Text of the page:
Examination of emotional priming among children and young adolescents: Developmental issues and its association with anxiety

No Thumbnail Available
File version
Author(s)
Spence, Susan H
Lipp, Ottmar V
Liberman, Lisa
March, Sonja
Griffith University Author(s)
Primary Supervisor
Other Supervisors
Editor(s)
Date
2006
Size
File type(s)
Location
License
Abstract

An affective priming task was used to examine bias in the processing of threat-related material in 25 clinically anxious compared to 25 matched, non-anxious control children and young adolescents. No significant differences were found between anxious and non-anxious children in terms of priming effects. However, age-related differences were found depending upon the valence of the target, independent of anxiety status. Both younger (7 - 10 years) and older (11 - 14 years) children showed faster response times to pleasant targets when they were preceded by a congruent compared to incongruent stimulus, consistent with a traditional priming effect. For threat target stimuli, older children showed no difference in response latency according to the congruency of the prime-target valence. Younger children, in contrast, showed a reverse priming effect for threat target stimuli, with slower response times for threat-congruent trials than for threat targets preceded by a pleasant prime. Possible explanations for developmental differences in the processing of threat-related material are discussed.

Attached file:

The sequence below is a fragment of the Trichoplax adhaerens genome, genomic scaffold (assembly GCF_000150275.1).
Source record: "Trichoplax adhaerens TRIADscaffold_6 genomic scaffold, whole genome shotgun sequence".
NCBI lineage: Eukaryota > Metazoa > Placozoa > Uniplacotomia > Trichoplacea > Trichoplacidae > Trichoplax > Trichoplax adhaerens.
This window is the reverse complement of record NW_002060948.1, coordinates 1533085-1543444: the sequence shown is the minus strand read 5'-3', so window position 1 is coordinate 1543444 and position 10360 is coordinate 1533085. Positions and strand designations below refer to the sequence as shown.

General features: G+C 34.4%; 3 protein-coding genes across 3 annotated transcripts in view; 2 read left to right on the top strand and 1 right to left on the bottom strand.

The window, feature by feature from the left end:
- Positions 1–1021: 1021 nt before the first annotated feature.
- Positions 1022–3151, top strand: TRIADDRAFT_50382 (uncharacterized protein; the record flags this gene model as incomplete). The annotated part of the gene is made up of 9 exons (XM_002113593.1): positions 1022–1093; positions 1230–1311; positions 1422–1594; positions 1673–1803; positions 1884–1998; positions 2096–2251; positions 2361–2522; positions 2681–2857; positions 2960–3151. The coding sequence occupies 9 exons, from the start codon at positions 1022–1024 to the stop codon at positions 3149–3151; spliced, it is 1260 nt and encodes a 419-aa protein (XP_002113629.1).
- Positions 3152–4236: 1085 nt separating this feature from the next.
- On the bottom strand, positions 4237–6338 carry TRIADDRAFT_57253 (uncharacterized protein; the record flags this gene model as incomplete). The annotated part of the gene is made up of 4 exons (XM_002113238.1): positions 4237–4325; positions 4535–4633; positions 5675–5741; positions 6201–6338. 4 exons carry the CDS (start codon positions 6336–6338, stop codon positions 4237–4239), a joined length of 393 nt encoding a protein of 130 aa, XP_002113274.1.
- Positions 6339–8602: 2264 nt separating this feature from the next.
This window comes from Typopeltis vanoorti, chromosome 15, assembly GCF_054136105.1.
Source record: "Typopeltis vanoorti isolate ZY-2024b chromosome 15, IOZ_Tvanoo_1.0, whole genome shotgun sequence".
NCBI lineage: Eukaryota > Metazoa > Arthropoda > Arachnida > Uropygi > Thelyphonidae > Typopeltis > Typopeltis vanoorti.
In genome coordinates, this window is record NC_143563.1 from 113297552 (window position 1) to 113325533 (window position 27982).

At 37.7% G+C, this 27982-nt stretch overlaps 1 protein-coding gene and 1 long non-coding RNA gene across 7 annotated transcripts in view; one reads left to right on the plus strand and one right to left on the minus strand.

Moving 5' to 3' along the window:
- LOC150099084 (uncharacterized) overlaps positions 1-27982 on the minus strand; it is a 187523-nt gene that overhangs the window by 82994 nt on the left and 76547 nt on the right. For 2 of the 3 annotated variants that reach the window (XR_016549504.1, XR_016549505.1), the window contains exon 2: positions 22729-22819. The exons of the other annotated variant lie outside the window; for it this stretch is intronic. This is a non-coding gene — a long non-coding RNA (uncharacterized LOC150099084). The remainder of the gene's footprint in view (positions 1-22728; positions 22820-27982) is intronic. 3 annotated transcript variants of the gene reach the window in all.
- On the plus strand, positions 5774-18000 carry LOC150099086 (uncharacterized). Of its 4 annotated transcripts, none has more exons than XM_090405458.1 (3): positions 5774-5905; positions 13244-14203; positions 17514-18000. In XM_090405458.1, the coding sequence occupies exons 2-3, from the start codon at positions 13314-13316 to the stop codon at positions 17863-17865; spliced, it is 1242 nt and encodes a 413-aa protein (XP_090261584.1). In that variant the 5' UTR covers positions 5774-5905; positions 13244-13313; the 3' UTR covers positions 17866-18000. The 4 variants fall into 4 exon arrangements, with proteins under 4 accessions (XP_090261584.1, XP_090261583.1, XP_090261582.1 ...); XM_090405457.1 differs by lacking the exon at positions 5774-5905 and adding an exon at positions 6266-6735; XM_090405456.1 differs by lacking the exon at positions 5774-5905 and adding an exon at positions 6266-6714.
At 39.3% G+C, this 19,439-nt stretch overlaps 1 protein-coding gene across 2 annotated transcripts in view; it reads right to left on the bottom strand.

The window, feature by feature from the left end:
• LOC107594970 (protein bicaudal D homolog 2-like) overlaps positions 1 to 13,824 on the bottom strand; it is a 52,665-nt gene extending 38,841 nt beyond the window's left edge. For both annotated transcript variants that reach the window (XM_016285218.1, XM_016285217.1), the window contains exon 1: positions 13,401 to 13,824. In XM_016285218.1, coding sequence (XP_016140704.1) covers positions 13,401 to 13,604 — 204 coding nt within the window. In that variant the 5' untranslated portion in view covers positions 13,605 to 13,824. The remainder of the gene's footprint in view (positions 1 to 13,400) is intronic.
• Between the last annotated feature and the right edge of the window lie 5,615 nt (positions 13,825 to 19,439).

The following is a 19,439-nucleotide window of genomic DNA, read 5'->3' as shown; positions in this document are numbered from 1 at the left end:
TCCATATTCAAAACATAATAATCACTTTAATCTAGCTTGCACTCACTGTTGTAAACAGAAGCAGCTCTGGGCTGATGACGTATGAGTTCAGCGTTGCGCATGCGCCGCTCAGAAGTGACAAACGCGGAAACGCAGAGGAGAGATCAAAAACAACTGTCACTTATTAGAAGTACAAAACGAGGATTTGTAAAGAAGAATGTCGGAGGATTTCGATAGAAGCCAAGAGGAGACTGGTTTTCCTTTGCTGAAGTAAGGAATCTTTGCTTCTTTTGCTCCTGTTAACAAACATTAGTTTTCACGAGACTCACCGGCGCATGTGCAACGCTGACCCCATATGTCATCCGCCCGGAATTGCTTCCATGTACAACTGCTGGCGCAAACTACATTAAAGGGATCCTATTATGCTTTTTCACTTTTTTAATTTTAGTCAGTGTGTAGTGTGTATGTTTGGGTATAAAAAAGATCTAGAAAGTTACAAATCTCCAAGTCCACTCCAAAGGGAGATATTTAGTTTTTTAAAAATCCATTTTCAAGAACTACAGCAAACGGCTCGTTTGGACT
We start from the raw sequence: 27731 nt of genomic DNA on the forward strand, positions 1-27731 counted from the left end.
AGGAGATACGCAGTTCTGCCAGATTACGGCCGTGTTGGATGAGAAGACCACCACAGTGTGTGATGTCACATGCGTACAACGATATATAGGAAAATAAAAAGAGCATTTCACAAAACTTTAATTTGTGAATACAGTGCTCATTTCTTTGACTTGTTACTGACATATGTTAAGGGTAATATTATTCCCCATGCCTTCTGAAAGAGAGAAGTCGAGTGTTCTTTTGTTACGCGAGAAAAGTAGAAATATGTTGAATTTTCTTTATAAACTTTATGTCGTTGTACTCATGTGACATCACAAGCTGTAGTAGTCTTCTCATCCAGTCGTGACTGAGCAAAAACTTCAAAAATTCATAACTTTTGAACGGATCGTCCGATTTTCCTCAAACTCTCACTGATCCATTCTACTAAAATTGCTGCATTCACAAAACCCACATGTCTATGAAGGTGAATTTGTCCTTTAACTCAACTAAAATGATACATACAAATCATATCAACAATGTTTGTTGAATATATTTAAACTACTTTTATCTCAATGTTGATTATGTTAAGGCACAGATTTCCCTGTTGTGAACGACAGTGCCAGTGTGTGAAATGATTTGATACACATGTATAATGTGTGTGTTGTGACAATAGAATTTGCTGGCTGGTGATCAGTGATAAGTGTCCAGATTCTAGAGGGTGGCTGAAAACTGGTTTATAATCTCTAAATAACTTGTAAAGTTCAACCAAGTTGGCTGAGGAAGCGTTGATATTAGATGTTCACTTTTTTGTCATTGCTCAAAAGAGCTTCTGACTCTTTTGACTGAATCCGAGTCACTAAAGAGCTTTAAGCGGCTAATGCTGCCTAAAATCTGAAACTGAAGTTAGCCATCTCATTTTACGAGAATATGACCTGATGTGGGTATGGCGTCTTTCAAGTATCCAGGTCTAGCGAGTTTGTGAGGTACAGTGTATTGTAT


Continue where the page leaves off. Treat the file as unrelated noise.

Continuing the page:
Journal Title

Australian Journal of Psychology

Conference Title
Book Title
Edition
Volume

58

Issue

2

Thesis Type
Degree Program
School
Publisher link
Patent number
Funder(s)
Grant identifier(s)
Rights Statement
Rights Statement
Item Access Status
Note
Access the data
Related item(s)
Subject

Cognitive and computational psychology

Persistent link to this record
Citation
Collections